The intersection between capitalism and small business is complex, and frankly, full of tension. The reality is that small business owners need to make money by selling products and services in order to survive. Does that make small businesses inherently capitalist? After all, capitalism itself loves to promote the idea of business and entrepreneurship. A successful business is often seen as the pinnacle of capitalist success.
But the answer to this question isn’t that simple. Small businesses can, of course, be proponents of capitalist logic, and most mainstream business advice seeks to reproduce capitalist ideology in their teachings. The idea that making a lot of money is a straightforward process of simply coming up with a good idea, working hard enough, and outperforming competitors, for example? That’s a notion rooted in capitalist thought.
However, capitalism is about more than just the act of owning businesses or making money. Capitalism is a political ideology whose history is inextricably entwined with white supremacy and colonialism, which means that there are social, not just economic, pillars in place in order for it to function.
We don’t have the space to summarize all of Karl Marx’s Capital for you here (though if you’re interested in a clear, succinct, and relevant history of capitalism, we highly encourage you to listen to our podcast episode featuring guest Stephanie Najjar, a former PhD candidate in political theory who does an amazing job breaking down what parts of capitalist theory are important for small business owners to know, and whose insights form the primary source for this blog post).
Let’s get down to it. If you’re interested in running a holistic business, then chances are that your bottom line isn’t profiting as much as possible to the detriment of yourself and the people you work with. But is it possible to run a small business in a way that doesn’t perpetuate and reproduce capitalism?
Capitalism thrives when the people who live in it internalize these principles and enforce them for themselves. In a small business, you have the ability to unlearn these internalized ideas and choose to do things differently. What could be possible for you if you built a business model that allowed you to take time fully off, rest when you needed to, pause when necessary, wind down and calmly reassess when things aren’t working, and sell your products and services with integrity?
That may sound impossible in the face of the need to produce and survive, but significant change can happen through even small shifts. In many ways, this is going to be a personal, ongoing, and complex process, but here are a few points to think about as you get started.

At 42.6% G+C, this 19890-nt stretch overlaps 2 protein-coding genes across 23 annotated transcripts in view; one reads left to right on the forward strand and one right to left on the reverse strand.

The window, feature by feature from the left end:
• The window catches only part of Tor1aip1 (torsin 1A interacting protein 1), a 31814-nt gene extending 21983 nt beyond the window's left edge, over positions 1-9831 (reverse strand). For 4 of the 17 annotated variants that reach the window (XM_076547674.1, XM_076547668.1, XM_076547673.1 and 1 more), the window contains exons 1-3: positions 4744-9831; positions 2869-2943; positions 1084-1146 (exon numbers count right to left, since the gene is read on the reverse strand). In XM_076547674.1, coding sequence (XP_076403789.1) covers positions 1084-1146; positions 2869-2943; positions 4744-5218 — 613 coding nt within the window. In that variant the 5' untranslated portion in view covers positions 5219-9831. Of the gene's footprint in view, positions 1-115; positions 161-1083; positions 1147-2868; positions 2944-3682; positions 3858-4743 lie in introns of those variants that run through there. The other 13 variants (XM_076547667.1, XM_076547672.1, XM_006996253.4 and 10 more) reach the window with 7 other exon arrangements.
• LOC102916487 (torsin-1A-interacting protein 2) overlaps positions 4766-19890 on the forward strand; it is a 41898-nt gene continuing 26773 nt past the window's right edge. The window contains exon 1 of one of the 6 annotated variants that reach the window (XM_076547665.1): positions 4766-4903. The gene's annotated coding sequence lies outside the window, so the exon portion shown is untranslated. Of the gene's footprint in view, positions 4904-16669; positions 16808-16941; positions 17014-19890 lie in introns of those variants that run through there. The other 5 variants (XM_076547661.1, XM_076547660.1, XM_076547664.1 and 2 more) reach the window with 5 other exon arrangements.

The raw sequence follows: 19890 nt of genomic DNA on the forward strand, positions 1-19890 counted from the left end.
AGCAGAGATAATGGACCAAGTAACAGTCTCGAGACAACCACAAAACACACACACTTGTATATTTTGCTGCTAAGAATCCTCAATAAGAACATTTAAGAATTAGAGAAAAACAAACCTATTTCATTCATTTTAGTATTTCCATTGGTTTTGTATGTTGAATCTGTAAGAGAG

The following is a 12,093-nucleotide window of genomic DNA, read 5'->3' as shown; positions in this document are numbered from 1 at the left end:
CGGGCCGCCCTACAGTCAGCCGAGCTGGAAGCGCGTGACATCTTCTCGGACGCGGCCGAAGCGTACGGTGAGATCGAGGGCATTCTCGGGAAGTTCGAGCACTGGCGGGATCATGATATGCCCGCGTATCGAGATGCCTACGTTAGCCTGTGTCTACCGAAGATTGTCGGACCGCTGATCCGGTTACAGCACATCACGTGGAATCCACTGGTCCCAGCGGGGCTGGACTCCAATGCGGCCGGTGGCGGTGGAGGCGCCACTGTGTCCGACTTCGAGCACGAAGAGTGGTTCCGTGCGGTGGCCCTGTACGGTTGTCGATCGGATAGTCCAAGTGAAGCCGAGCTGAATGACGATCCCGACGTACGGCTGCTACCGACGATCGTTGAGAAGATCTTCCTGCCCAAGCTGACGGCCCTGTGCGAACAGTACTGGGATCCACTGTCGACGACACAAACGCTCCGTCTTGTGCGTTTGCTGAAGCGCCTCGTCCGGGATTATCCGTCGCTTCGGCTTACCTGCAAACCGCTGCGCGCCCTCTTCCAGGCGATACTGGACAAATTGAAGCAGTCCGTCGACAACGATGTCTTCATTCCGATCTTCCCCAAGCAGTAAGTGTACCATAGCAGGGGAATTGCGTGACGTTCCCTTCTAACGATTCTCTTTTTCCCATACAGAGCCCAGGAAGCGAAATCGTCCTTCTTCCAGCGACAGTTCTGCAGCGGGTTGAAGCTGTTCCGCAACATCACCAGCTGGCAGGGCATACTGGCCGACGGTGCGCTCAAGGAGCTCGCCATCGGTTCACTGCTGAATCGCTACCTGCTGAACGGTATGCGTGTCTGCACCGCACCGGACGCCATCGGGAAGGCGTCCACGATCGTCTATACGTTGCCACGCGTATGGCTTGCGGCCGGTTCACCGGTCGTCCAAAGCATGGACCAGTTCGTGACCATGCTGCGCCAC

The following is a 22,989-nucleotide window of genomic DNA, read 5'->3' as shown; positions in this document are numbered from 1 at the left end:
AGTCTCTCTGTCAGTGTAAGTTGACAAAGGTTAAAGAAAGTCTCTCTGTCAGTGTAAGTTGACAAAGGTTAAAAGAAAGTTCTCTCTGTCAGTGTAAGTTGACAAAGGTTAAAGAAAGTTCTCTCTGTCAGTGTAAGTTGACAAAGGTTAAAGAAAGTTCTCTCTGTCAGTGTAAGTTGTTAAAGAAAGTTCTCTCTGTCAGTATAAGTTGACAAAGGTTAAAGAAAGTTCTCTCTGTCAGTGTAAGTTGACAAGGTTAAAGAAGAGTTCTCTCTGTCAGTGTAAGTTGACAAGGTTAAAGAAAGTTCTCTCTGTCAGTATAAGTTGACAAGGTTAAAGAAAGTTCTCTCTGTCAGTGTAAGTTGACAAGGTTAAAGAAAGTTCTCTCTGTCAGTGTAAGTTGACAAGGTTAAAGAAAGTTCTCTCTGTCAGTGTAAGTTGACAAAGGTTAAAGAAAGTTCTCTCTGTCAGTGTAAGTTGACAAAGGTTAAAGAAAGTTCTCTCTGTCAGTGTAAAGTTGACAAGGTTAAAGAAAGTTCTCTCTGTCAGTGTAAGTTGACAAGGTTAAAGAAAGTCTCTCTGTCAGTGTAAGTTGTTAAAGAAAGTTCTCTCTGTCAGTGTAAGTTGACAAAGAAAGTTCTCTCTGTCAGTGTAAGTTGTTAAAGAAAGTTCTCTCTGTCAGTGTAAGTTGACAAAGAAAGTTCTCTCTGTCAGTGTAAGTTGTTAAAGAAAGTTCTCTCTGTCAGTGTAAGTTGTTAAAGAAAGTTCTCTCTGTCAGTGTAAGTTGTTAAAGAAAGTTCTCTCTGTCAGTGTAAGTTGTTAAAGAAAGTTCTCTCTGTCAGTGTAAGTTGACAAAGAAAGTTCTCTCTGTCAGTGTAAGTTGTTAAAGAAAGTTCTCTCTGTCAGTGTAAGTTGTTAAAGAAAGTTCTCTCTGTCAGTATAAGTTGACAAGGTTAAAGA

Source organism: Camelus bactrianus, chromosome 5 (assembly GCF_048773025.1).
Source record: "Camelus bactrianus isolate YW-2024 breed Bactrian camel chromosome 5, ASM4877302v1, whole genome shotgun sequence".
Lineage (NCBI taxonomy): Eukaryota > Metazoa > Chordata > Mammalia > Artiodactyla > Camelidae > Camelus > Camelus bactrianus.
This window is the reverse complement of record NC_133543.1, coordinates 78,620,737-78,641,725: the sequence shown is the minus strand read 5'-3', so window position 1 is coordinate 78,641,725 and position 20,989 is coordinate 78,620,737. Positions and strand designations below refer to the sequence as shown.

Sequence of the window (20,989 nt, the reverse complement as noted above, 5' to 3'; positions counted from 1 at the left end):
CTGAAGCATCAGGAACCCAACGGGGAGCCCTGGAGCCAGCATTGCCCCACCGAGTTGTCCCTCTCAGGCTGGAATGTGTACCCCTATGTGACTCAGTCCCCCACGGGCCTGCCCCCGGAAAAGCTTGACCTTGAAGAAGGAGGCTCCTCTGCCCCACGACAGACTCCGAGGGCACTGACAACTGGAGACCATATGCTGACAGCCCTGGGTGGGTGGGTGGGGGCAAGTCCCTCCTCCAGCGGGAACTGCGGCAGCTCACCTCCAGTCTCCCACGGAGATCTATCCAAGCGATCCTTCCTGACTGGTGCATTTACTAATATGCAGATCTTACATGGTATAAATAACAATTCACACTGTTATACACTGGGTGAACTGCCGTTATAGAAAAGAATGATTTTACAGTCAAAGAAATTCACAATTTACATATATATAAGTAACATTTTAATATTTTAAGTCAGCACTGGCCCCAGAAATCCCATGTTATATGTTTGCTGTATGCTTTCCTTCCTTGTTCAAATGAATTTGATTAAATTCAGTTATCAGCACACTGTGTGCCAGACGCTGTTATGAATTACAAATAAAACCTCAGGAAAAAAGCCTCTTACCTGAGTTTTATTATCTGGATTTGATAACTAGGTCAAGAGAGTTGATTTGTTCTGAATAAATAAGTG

Limit Your Work
Center your well-being, not your output.
Feeling guilty about not working enough is a very common issue and that’s because the idea that your self-worth depends on how hard you work is such an insidious and pervasive myth positioned as a core value in a capitalist society. It’s challenging to resist a notion that’s been taught to many of us since a very young age.
But make sure that you’re placing firm boundaries around how much you work per day. One concrete way to do this is setting up a project management system that allows you to take time off whenever you need to.
Let yourself rest. It’s true that running a small business is hard work, and there’s no way around it. But rest is essential. Not just because you need to rest in order to work again, but because rest is a human need. You’re not just a source of labor. You’re a whole person.
For more context and information on the connection between rest and resisting capitalism and white supremacy, see the work of the Nap Ministry, founded by Tricia Hersey.
The idea that abundance is limited is a capitalist construct based on the idea that economics is about managing scarcity. Capitalist ideology privileges the winner who triumphs over all, the best of the best who beats everyone else through competition and hustling. We’re taught in school growing up that the way to succeed is to compare ourselves to others and win. But what happens when you change your perspective to one that doesn’t assume scarcity? How does disentangling yourself from needing to outcompete others for resources change your mindset about your work and your business?
Building alternate, better futures begins with imagination. Capitalism often stifles this imagination—it’s understandable that we have trouble picturing a future that looks different when a capitalist society is all we’ve ever known. But freeing your imagination to dream of ways that you can build more sustainable, supportive ways to survive that resist the drive to work and punish yourself into exhaustion creates small, but profound changes.
For a more comprehensive discussion of subverting small business in capitalism, listen to the Holistic Business Podcast episode featuring Stephanie Najjar.
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